Current climate prognoses, unfortunately, share no such ambiguity. (No need to invoke here the sobering data, but assume this magazine takes for granted the urgent and conclusive science.) If Maine wants to achieve Governor Janet Mills’s goal of statewide carbon neutrality by 2045—meaning the carbon we produce equals the carbon absorbed by our forests and environment—large-scale, eco-conscious construction projects like Bayside Anchor need to shift from outlier to norm.  

TerraHaus—built on Unity College’s campus in the eponymous town—was the first Passive House Certified residence hall in North America. GO Logic and Ann Kearsley Design collaborated to develop the site plan and design for this project.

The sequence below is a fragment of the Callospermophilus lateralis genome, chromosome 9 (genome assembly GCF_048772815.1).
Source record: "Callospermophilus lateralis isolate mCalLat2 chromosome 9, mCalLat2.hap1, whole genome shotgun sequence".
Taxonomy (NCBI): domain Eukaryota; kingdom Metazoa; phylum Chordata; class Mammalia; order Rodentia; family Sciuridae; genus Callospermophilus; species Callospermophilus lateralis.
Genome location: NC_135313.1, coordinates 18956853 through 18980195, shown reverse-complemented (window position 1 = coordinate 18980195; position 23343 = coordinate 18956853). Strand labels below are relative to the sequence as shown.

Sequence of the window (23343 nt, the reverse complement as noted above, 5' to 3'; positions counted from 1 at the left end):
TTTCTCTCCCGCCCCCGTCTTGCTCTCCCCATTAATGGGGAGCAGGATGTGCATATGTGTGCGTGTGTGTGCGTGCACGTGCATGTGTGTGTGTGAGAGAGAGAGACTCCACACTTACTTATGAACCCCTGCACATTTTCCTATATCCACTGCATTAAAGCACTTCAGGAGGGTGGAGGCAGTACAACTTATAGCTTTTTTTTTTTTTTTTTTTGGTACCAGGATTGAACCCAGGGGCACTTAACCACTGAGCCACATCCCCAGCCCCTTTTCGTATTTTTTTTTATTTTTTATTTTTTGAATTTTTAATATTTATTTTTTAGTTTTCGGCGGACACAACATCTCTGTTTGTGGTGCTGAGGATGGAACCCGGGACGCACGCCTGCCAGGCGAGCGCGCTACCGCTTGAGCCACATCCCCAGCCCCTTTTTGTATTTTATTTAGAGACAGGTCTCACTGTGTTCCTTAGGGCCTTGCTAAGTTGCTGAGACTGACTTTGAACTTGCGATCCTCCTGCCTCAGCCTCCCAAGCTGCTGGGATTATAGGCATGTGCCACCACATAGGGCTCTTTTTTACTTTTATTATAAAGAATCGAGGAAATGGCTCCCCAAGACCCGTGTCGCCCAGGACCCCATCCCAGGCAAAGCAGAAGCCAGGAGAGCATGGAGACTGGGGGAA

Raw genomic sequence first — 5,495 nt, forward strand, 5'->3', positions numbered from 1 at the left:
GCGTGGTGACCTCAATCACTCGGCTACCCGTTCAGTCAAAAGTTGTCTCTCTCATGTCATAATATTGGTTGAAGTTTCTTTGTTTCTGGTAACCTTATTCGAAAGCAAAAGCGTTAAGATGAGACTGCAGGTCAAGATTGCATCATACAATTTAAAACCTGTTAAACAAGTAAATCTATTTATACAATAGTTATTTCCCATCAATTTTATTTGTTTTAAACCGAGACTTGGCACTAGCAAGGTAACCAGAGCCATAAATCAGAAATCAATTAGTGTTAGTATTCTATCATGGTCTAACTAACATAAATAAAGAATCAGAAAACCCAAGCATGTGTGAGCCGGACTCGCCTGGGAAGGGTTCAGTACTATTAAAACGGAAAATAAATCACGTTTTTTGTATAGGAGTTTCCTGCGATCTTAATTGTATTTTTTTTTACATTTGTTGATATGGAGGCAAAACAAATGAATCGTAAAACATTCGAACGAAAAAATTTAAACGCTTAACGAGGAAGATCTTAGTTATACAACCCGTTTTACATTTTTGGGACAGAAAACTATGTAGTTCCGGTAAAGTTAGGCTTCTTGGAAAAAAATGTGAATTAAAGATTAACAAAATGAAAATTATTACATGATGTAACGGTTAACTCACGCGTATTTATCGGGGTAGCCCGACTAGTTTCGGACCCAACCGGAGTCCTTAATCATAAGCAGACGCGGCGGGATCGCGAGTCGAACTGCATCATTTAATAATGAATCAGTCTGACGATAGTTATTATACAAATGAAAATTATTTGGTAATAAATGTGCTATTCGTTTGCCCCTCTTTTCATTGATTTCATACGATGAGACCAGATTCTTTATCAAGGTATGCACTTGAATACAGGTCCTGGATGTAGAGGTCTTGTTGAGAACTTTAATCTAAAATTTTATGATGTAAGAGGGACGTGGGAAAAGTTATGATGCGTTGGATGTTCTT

“So, how can everything be wonderful?” asks Jesse Thompson, Bayside Anchor’s lead designer and a principal at Kaplan Thompson Architects (KTA’s green work has earned a national reputation; many of their projects meet handily the American Institute of Architects’ 2030 carbon goals). Jesse points to an odd dichotomy in Maine’s relation to green architecture: “On the one hand, we have creativity and individual leadership on a one-building-at-a-time level that really can’t be touched. There are individual projects in the state that are as good as, and probably better than, a lot of the country. Some of the first passive house (PH) buildings in the US were done in Maine. But on the other hand, everyday, average Maine construction projects are definitely not as good as the average building projects in Massachusetts. We have incredible leadership from individuals, but we lag on average.”